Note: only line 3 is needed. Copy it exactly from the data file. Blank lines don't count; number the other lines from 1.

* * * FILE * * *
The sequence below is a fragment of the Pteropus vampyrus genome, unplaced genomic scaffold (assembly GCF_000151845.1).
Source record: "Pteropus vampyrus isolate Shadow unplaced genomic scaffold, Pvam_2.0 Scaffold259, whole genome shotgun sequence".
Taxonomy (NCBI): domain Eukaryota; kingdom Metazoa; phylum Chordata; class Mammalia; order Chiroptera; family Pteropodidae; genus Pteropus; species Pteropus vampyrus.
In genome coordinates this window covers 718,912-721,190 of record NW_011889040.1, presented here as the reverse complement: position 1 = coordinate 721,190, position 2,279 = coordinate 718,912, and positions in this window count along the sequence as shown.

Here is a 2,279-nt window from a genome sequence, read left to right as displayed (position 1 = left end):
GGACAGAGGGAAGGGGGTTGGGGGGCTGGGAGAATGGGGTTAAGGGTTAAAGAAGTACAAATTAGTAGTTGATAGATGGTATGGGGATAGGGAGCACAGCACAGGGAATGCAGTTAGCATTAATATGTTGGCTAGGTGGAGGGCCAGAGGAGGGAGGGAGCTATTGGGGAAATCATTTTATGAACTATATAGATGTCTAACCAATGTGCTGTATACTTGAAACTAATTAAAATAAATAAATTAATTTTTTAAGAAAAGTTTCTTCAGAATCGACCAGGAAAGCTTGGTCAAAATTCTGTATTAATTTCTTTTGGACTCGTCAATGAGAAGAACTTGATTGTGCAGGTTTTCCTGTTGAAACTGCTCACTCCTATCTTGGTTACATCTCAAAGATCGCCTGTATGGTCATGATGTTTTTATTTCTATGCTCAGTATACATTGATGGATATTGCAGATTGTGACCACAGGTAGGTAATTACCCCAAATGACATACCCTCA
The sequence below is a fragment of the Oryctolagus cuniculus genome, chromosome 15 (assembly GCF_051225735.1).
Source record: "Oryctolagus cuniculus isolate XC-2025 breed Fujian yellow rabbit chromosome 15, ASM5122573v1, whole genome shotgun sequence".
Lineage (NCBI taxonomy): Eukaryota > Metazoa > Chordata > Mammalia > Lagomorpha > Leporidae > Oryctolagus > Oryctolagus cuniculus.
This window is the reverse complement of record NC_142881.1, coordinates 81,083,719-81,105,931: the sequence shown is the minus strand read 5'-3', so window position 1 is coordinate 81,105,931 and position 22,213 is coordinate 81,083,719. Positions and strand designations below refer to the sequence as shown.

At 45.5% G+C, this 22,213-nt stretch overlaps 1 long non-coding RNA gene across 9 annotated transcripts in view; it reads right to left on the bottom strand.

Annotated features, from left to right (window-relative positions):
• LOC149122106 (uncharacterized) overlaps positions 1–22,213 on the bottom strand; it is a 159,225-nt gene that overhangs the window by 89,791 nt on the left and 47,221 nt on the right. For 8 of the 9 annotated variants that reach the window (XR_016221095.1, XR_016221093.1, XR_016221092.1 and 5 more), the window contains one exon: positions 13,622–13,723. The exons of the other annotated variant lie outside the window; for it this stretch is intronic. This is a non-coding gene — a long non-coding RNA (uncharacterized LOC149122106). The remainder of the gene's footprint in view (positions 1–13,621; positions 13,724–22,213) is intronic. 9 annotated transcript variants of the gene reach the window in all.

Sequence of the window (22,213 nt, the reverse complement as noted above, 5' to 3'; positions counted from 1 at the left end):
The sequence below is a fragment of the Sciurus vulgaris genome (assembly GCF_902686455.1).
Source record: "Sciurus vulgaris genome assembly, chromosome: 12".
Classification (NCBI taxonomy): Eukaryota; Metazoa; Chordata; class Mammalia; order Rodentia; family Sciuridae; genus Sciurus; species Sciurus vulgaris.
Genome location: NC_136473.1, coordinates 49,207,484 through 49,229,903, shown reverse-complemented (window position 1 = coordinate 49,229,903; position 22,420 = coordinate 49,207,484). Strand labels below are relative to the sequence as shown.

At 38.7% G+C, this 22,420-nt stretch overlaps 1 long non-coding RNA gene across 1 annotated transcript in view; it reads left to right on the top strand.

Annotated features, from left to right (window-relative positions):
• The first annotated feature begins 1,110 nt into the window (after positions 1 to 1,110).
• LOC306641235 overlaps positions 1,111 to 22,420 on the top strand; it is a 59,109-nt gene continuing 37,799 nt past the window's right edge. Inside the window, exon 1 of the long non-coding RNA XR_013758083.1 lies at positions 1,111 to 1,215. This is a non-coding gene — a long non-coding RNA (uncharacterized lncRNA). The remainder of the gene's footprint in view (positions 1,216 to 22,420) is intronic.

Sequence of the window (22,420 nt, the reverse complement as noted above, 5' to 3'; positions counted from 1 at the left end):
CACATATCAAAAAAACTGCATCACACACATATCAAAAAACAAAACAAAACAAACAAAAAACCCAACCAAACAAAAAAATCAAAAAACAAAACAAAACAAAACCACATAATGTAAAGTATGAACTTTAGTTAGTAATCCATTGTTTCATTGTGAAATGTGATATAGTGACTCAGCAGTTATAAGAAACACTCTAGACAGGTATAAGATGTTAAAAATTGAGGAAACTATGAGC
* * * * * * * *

Taxonomy (NCBI): domain Eukaryota; kingdom Metazoa; phylum Chordata; class Mammalia; order Chiroptera; family Pteropodidae; genus Pteropus; species Pteropus vampyrus.